If you will sell plants to a wholesale market:
Are there distributors or wholesalers who could purchase your plants?
Can you sell directly to retailers in your market area?
Are there enough retailers who could purchase your products?
What advantages, such as higher quality plant material, a broader product mix, or improved services, can you offer retailers to encourage them to purchase plants from you rather than
from their current suppliers?
You need to understand the market, how it looks today, and how it will look in 5 years before deciding to go into business. It may be difficult to collect enough information about the
market to make a decision. The local chamber of commerce may be able to offer assistance. Ask the local library for additional information. The telephone book is an excellent resource
when assessing the competition. Take a little time to look for sources such as census reports, demographic studies, newspapers, and the World Wide Web. Other very good information
sources are real estate agencies and the county Extension office. Be creative to find as many facts as possible to help you make decisions about the market.
Characteristics of the markets will have an impact on the type of marketing you choose. Plants can be marketed at wholesale, retail, or, in some cases, mail order. Wholesale production
greenhouses sell relatively large amounts of products to a small number of accounts. They may sell to florists, independent garden centers, grocery stores, mass merchants, home centers,
landscape businesses, or grounds maintenance firms. Many wholesale greenhouses grow a wide range of products throughout the year for daily, seasonal, or contract sales.
A retail greenhouse sells a relatively small amount of products to a large number of individual customers. This type of operation generally requires high product quality, active marketing,
and superior service to succeed. Many retail merchandisers do not grow plants, but purchase all or most of their products from wholesale growers. The greenhouse serves to maintain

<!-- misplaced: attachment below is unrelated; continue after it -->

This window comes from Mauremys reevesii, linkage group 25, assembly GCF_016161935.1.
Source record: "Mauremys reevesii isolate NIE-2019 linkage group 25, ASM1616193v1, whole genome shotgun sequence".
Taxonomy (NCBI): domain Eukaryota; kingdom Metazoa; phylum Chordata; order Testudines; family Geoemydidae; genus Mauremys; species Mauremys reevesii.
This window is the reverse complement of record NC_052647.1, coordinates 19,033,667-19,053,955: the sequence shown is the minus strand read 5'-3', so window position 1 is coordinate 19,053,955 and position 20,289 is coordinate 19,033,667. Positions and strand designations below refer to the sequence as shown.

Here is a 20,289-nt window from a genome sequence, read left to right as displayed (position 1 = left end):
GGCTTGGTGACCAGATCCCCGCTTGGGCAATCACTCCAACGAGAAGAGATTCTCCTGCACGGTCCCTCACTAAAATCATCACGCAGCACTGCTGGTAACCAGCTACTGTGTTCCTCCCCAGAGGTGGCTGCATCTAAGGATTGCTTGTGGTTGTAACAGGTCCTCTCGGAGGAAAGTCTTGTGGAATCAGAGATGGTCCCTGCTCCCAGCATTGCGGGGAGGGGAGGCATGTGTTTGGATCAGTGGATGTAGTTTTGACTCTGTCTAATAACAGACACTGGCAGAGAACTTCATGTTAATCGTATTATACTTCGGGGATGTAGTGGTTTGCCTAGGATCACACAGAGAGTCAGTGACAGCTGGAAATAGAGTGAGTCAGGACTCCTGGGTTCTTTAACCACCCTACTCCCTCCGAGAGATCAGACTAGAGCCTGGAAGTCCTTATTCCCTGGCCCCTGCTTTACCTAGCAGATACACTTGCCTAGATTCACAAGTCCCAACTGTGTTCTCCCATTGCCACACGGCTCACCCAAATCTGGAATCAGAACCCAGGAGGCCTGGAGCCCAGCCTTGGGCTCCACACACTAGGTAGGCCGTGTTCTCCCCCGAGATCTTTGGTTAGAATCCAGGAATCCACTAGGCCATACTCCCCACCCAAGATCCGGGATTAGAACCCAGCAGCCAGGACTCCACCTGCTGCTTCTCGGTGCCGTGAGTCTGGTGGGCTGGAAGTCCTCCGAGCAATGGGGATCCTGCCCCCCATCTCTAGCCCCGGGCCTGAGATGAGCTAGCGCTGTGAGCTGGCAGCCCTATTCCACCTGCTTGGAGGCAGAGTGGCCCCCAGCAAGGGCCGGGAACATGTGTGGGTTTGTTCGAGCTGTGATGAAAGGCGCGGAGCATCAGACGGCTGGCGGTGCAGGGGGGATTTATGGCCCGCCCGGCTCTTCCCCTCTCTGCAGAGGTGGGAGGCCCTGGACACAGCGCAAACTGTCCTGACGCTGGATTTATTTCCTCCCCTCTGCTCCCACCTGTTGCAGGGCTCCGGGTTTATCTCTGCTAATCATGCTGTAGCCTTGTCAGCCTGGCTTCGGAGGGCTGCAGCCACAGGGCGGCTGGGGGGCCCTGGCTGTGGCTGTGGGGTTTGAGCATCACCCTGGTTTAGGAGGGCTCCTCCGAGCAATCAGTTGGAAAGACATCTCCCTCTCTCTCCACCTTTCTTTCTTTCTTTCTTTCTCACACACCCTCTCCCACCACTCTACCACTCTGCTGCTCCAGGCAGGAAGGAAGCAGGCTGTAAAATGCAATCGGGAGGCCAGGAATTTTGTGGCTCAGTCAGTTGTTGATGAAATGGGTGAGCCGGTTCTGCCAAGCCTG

plant health until sold, not to increase plant size. Retail growers produce a variety of plants to sell from their own retail operations. Because it is often disruptive to have customers
selecting products in a production facility, the retail facility is often separate from the production facility. The retail facility may be at the same or at a different location.
What Type of Business Will You Establish?
Another consideration in starting a greenhouse business is to decide how the business will be structured legally. Usually, the business is structured in one of three ways: sole
proprietorship, partnership, or corporation. Each legal structure has several advantages and disadvantages. Consult an attorney and accountant to decide on the structure that best suits
Most entrepreneurs start in the sole proprietorship legal form of business. The primary advantage of this form of business is that you, the sole proprietor, are responsible for the assets
and liabilities of the business. You are the boss. You have complete liability, and you are taxed personally for the profits of the business. However, your personal and business assets can
be taken away if the business has financial trouble and you owe creditors money.
A partnership, with one or more partners, is another type of business with some different advantages and disadvantages. A partnership may have more resources and partners sharing